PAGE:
Fashion mines through history, in search for inspiration. The lack of time between collections makes a blast to the past in search for inspiration a fairly common practice. Inspired by small leather pouches with drawstring closures, the bucket bag is one such example.
Mansur Gavriel, a company that was considered relatively new in the fashion world may just hold the title for creating the most successful rendition of the bucket bag. Founded in 2012 by two New Yorkers namely, Floriana Gavriel and Rochel Mansur. These minimalistically sleek bags were created in a plethora of colours, a combination that made them an instant classic.
The bucket bag created by Mansur Gavriel only surged in popularity until finally plateauing. Coach handbags were attributed to bringing back to life the craze for bucket bags with their vintage bags. A perfect solution for girls who liked to exhibit their individual styles for not only were these bags made of really good quality leather but also affordable.
With vintage trends now turning modern, fewer things are as exciting in the world of fashion as studying design trends from the past. Keeping that in mind, let’s take a peek into the fascinating history of the practical as well as classic trend known as, ‘The Bucket Bag’. According to Vogue, what was first a drawstring pouch, initially started trending in the early 1900s.
But what was the origin of the bucket bag and where and when did it first appear in the world of fashion?
The Origins of the Bucket Bag
The Noé bag unveiled in 1932 by Gaston-Louis Vuitton, was perhaps the first of the modern bucket bag. Created with the intent and ability to carry five bottles of champagne at a go, the Noé was both sturdy and stylish. In 1939, a black velvet drawstring featured as the grandma’s reticule by Vogue, it was clear the the bucket bag was created from a myriad of textiles and materials.
Perhaps the transformation of the dainty reticule into a gargantuan drawstring pouch with a shoulder strap and sturdy base coincided with the advent of the World War II. Believed to have been influenced by sailor duffel bags, these oversized renditions were designed by Koret. Koret mentioned how these bags were crafted out of ‘non-priority’ and that they were roomy and hence highly functional.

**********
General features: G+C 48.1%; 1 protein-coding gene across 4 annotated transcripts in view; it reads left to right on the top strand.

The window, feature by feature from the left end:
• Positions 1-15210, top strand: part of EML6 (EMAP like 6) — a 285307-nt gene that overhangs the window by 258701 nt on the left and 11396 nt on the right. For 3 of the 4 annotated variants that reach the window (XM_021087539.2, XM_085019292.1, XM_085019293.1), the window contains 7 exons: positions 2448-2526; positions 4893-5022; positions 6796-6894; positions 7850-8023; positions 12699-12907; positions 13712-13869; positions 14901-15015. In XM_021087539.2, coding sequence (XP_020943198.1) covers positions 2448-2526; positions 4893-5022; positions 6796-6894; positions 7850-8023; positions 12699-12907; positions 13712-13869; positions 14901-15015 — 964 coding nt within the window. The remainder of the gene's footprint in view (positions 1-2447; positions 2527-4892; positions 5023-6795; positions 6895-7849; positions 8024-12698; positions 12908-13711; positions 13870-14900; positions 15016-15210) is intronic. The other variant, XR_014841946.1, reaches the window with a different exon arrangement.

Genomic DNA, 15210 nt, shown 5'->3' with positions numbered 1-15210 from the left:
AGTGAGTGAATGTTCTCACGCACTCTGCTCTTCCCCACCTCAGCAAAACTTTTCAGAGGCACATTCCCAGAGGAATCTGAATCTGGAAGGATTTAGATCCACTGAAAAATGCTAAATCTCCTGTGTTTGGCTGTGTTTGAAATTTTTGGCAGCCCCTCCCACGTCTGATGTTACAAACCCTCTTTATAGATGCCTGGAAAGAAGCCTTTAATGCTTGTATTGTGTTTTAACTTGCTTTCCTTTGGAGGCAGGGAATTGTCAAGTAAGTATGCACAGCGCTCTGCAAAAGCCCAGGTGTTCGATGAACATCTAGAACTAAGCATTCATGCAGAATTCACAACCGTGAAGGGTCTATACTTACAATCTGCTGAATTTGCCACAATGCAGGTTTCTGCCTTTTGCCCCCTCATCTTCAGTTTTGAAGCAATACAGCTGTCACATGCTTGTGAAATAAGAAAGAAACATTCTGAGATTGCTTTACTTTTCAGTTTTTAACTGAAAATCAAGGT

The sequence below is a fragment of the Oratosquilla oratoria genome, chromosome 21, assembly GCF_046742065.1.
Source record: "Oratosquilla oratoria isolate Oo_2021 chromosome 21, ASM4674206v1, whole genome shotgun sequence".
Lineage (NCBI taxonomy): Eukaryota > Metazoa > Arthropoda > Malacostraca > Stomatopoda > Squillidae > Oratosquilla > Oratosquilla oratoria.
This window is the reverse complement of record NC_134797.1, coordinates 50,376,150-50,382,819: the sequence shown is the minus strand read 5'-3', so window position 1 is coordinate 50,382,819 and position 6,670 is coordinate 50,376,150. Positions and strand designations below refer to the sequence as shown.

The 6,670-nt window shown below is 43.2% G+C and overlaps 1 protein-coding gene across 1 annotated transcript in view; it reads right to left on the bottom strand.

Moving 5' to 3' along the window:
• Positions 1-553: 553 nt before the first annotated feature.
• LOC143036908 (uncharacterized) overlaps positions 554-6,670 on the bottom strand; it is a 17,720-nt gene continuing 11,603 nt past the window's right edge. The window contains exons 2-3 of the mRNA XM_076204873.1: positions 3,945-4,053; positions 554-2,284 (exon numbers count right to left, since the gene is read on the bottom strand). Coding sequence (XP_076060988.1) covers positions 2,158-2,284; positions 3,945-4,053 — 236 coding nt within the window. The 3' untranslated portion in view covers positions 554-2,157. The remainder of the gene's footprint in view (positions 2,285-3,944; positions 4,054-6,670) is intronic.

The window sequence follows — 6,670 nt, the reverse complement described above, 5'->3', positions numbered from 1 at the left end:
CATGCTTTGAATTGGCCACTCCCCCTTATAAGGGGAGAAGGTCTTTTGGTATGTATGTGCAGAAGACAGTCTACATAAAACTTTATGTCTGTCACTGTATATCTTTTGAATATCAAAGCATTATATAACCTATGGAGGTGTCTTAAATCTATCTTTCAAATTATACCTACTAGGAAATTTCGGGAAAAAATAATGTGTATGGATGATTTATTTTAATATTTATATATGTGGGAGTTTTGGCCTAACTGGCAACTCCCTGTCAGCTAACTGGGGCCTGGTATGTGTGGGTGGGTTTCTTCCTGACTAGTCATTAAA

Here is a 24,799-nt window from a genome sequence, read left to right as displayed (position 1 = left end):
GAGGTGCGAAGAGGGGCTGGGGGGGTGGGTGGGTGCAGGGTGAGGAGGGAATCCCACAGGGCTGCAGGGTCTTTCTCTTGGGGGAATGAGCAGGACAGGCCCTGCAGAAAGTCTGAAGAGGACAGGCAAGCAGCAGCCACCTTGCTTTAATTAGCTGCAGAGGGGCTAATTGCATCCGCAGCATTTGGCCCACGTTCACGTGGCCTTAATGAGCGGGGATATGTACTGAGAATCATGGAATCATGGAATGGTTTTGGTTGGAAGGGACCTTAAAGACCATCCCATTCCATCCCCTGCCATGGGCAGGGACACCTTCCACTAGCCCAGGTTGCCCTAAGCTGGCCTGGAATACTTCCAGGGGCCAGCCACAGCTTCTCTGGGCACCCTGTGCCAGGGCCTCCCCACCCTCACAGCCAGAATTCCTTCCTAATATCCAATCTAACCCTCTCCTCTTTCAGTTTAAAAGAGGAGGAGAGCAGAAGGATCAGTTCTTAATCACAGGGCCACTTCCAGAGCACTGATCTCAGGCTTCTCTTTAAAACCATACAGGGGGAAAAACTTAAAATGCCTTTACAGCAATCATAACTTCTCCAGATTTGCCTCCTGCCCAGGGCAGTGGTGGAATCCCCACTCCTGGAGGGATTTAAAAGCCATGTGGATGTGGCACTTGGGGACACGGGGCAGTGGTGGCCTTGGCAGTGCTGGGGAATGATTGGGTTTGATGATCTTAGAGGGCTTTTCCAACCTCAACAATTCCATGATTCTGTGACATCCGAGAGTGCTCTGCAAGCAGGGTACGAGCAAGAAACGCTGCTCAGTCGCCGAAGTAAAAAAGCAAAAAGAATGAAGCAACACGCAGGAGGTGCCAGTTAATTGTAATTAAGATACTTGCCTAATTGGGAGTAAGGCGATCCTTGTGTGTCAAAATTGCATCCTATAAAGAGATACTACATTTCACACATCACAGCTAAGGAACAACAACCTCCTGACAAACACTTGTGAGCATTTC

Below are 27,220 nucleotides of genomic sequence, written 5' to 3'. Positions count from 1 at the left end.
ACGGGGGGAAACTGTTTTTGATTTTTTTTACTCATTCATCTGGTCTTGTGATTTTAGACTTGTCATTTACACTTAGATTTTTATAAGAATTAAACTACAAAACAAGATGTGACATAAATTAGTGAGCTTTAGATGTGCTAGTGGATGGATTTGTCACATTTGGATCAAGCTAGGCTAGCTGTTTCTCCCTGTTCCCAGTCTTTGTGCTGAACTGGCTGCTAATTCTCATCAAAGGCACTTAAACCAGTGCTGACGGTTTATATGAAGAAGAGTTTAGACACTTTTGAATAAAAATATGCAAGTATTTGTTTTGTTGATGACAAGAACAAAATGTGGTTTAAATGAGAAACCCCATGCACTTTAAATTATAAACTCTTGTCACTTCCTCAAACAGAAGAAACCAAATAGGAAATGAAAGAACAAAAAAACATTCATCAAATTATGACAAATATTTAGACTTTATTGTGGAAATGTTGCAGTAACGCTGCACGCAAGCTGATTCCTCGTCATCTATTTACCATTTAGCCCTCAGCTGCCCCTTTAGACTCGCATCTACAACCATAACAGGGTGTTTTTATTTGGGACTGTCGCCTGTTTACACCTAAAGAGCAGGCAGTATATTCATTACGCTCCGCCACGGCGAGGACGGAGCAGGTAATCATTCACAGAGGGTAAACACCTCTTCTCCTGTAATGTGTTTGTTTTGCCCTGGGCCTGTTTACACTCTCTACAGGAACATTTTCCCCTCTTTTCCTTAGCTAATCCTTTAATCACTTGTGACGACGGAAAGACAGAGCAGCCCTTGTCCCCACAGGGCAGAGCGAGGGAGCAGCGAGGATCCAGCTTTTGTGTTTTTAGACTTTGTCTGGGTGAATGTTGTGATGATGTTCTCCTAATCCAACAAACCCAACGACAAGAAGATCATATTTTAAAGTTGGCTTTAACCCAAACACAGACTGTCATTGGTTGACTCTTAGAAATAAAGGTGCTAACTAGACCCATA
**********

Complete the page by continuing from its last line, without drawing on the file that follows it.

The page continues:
No one played a greater role than Bonnie Cashin in revolutionizing the design of the modern bucket bag. An American sportswear designer, Cashin was appointed by Coach as their head designer in 1962. During her tenure with Coach, she created bags with Coach that were not only in par with current trends but also very functional to use. It is safe to say, Cashin played a crucial role in setting the precedent for the highly desired design of the vintage Coach bags we know today. Inspired by everyday objects like the paper bag, Cashin stated: “The best-designed handbag in the world is the paper shopping bag, so I didn’t try improve it.”
Another rendition that became popular during the 1960s eliminated the drawstring altogether and essentially resembled a bucket crafted out of leather.
Stepping forward through time well into the late 1980s, the bucket bag was modeled in an iconic design, still popular today. As the times progressed and with it some trends, this bag was re-imagined by introducing a plethora of jewel tones and sizes, this rendition of the bucket bag seemed to instantly fit right in during an era where the boldness of clothing seemed to be at an all time high. Fendi’s very own mini bucket bag drew inspiration from past versions, exhibiting the daintiness of the reticule. However, it clearly used modern materials that were bright – coral patent leather being one such example.
A trend that surged through into the late 1900s. In 1993, the ‘roomy drawstring over-the-shoulder’ bags were still being hailed as among the best bags of the season. Many variations and renditions were created by some of the biggest fashion labels such as DKNY, Salvatore Ferragamo, and Prada. They did differ slightly in the use of silhouette or materials. The bucket has never really gone out of style but it’s craze dipped around the early 2000s.
Just how the iconic bucket bag, initially made by Louis Vuitton, was not just a handy way to casually carry around champagne back home from the store but a style statement that could be slipped over your shoulders and worn as a casual backpack. When embodying the retro look, pull the leather drawstring through and swing it over your shoulder in a chic crossbody style. The leather straps, although narrow, seamlessly slip over one’s arm providing a modern style to a vintage bag, ensuring a timeless look that’s always stylish.